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III French

THE MARSEILLAISE

ROUGET DE LISLE

Rouget de Lisle was born in Montaign, Lons-le-Saulnier, France, May 10, 1760. At an early age he composed poems and set them to music with much success. But he was destined for the army, and at the age of sixteen entered a military school, graduating with the rank of second lieutenant. During his service in the army, where he rose to the rank of captain engineer-in-chief, he was imprisoned because he refused to sanction the extreme measures of the Revolutionists. In 1796, he abandoned military life, and went to Paris to devote himself to music and poetry. He died at Choisy-le-Roi, June 26, 1836. In April

, 1792, on the day after France declared war against Austria, Rouget de Lisle attended a dinner at Strasburg. The conversation turned upon the political events which were then greatly disturbing men's minds. They spoke especially of the declaration of war that had just been made, and resolved that on so impressive an occasion there should be some inspired poem to answer to the enthusiasm of the French nation. At this, Rouget left the room, but returned in a short time, having composed the words and music of the hymn which became famous as the “Marseillaise."

Ye sons of France, awake to glory!

Hark! hark! what myriads bid you rise!
Your children, wives, and grandsires hoary —

Behold their tears and hear their cries!
Shall hateful tyrants, mischief breeding,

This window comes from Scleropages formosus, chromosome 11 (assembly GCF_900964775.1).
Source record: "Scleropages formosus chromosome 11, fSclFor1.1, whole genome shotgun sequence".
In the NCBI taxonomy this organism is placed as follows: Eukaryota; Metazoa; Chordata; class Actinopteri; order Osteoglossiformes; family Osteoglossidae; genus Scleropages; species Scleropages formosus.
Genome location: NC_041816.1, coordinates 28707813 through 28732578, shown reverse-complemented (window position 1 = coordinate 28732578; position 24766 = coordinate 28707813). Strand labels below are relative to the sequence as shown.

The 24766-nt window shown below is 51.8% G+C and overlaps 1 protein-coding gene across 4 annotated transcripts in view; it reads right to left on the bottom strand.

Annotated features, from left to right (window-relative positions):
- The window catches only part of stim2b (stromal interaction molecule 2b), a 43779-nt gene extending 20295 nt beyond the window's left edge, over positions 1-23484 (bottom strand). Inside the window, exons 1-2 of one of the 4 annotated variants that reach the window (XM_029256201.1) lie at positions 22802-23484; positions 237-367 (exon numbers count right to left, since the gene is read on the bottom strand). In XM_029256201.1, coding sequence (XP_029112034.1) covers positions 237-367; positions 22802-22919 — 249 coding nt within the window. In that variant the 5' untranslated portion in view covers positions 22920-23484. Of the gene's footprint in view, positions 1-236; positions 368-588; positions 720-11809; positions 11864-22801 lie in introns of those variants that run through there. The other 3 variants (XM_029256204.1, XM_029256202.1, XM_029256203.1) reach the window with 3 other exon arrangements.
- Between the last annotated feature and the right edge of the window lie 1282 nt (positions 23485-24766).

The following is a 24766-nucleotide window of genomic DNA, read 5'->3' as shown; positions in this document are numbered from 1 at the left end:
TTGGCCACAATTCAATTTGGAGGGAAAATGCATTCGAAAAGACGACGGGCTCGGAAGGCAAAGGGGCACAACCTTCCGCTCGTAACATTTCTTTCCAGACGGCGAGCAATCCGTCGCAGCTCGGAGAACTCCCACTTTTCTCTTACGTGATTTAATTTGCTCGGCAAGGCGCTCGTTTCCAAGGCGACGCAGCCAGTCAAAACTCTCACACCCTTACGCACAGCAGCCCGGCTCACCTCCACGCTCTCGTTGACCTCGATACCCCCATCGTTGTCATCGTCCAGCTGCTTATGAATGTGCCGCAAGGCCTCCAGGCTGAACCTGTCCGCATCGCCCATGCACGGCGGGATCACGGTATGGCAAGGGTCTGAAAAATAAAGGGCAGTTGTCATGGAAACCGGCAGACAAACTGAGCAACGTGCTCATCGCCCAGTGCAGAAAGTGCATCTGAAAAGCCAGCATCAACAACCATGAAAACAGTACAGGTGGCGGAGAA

With hireling hosts, a ruffian band,

Affright and desolate the land,
While peace and liberty lie bleeding?

5

Refrain

10

To arms! to arms! ye brave!

The avenging sword unsheathe!
March on! march on! all hearts resolved

On victory or death.

15

Now, now, the dangerous storm is rolling,

Which treacherous kings, confederate, raise;
The dogs of war, let loose, are howling,

And lo! our fields and cities blaze;
And shall we basely view the ruin,

While lawless force, with guilty stride,

Spreads desolation far and wide,
With crimes and blood his hands imbruing?

20

25

Refrain
With luxury and pride surrounded,

The bold, insatiate despots dare
(Their thirst of gold and power unbounded)

To mete and vend the light and air.
Like beasts of burden would they load us,

Like gods would bid their slaves adore;

But man is man, and who is more?
Then shall they longer lash and goad us?

Refrain
O Liberty! can man resign thee,

Once having felt thy generous flame?
Can dungeons, bolts, or bars confine thee,

Or whips thy noble spirit tame?
Too long the world has wept, bewailing

That Falsehood's dagger tyrants wield;

But Freedom is our sword and shield,
And all their arts are unavailing.

30

35

Refrain

To arms! to arms! ye brave!

The avenging sword unsheathe!
March on! march on! all hearts resolved

On victory or death!

40

IV German

THE WATCH ON THE RHINE

Max SCHNECKENBURGER

Max Schneckenburger, a German poet, was born in Thalheim, Wurtemberg, February 17, 1819, and died at Burgdorf, near Bern, Switzerland, May 3, 1849.

“The Watch on the Rhine” ('Die Wacht am Rhein) was written in 1840. It is said that the author never passed a day without kneeling in prayer for his Fatherland.

A voice resounds like thunder-peal,
Mid dashing waves and clang of steel,
“The Rhine! the Rhine! the German Rhine!
Who guards to-day my stream divine?"

Dear Fatherland! No danger thine:
Firm stand thy sons to watch the Rhine.

They stand, a hundred thousand strong,
Quick to avenge their country's wrong:
With filial love their bosoms swell:
They'll guard the sacred landmark well.

Dear Fatherland! No danger thine:
Firm stand thy sons to watch the Rhine.